You see, in the story, Balooga experiences worse consequences than my daughter had yet experienced. And in the story, Balooga fixes the behavior on her own.
Balooga's strength helped my daughter find her own strength. That's the power of storytelling for children.
How to try storytelling to help YOUR child with a problem behavior
There's a great page on this site:
On it I walk parents through the process of writing a pictureless picture book - for their child to illustrate - using a problem behavior as subject matter.
You too can use the How To Write web page as a guide for oral storytelling on the subject of one of your child's problem behaviors.
I'll warn you: it's a long page, but it takes you step-by-step through the process. Give it a look when you have some time.
Also, the page has great information about how a compelling story is structured, so it's a worthwhile read whether or not you plan to create an oral story on the subject of a problem behavior.
Oh, and one other thing: if you don't have time to write a story for your child...
I've done it for you
In the Children's Behavior Book section of this site, you'll find my entire library of stories addressing problem behaviors. These books address the subject matter playfully, so your child won't even know it's a learning experience.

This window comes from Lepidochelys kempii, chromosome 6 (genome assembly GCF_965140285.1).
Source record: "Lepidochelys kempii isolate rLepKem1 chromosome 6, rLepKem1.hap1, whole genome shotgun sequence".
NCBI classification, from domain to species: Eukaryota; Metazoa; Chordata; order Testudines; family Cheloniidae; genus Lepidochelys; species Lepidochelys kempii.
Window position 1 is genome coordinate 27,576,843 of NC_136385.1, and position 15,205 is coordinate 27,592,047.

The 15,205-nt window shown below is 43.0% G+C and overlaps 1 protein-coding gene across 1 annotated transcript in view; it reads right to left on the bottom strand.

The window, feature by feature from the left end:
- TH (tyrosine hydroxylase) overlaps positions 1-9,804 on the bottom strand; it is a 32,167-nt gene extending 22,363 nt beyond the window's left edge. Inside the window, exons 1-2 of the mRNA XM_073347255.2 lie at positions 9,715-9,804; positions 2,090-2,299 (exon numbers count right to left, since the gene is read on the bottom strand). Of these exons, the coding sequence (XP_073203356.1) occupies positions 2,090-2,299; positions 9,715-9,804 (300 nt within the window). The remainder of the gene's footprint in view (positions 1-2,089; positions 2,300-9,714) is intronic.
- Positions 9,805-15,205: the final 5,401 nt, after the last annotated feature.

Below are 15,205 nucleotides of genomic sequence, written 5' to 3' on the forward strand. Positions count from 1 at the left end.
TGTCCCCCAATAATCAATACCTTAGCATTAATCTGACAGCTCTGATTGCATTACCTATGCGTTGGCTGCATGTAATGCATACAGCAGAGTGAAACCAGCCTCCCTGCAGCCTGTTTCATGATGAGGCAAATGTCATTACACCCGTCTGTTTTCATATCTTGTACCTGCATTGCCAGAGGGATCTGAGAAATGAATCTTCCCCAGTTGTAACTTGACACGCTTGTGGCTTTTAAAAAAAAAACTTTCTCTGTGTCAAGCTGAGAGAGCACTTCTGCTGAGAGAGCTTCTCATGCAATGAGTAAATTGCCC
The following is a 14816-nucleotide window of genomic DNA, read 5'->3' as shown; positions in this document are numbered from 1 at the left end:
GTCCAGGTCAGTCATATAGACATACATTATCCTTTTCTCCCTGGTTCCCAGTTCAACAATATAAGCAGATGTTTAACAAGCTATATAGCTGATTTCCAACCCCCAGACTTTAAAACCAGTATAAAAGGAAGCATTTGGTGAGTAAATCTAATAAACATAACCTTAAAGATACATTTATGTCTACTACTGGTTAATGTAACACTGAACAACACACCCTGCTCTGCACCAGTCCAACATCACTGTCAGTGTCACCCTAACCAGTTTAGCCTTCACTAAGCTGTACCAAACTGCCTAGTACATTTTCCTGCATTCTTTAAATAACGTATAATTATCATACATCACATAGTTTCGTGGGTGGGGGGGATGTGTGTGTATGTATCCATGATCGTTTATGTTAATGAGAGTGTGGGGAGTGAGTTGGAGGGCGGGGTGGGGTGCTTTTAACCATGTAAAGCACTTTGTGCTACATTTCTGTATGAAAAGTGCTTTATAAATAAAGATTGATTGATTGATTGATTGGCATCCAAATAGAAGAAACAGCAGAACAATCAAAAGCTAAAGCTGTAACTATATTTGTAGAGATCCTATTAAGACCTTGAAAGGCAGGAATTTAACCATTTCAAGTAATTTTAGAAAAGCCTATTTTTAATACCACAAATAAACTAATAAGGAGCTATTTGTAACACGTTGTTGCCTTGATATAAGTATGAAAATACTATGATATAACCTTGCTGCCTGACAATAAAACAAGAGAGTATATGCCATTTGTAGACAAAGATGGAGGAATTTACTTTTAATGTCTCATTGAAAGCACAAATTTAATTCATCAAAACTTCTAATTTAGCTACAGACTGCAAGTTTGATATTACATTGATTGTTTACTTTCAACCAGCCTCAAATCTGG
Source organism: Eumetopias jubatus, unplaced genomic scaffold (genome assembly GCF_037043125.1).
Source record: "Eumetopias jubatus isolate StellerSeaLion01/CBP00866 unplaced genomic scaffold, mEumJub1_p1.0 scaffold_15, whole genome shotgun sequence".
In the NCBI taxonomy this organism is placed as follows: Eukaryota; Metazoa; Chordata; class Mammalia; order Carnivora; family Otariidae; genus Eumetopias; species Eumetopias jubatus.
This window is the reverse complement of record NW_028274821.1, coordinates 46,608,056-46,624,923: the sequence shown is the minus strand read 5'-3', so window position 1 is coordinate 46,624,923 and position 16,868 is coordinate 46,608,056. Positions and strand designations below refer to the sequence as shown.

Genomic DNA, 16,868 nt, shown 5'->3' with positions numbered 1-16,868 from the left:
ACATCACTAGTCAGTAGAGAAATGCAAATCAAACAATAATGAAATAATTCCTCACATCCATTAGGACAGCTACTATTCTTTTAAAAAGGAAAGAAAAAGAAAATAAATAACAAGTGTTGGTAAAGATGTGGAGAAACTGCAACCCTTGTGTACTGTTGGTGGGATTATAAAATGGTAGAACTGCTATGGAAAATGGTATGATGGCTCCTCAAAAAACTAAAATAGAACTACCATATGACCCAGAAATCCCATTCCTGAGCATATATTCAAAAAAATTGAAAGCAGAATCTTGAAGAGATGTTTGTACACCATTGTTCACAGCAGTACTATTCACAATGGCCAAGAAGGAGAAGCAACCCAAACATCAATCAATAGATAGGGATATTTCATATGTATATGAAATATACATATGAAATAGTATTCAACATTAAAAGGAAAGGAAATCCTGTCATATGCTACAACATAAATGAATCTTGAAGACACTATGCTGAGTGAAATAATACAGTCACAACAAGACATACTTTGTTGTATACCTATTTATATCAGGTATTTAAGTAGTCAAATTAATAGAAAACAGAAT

And, as I mentioned above, the stories are pictureless so your child can illustrate them. Two benefits here...
Adding storytelling to your parenting menu
To review, we've discussed three ways in which you can add storytelling to your family life:
#2 is easy. You could start right now.
#1 is pretty easy. You just need to refresh yourself on some stories.
#3 requires some real effort on your part. But I have faith it's within any parent's power.
Storytelling, for children, is a powerful thing
When you tell a story, without a book in front of you, you give your child one more reason to be in awe of you. You appear to have pulled this magical, useful, compelling thing from thin air to share exclusively with your child.
Your relationship can't help but be the better for it.
We talked earlier about a "minimum daily dose of storytelling."
There are times when you can't read your child a book, or when your child can't read to him/herself. There are also times when you may not feel up to storytelling, or even available for it.
Audio books for children have become a big thing. I approve of them...and I don't.
Audio books are storytelling. I do not believe listening to audio books is reading, or necessarily that it even promotes reading. Do not let audio books crowd out reading for your child.
If you are interested in using audio books to supplement your child's storytelling needs, then check out my audio books page.
Best Children's Books - Find, Read or Write home page.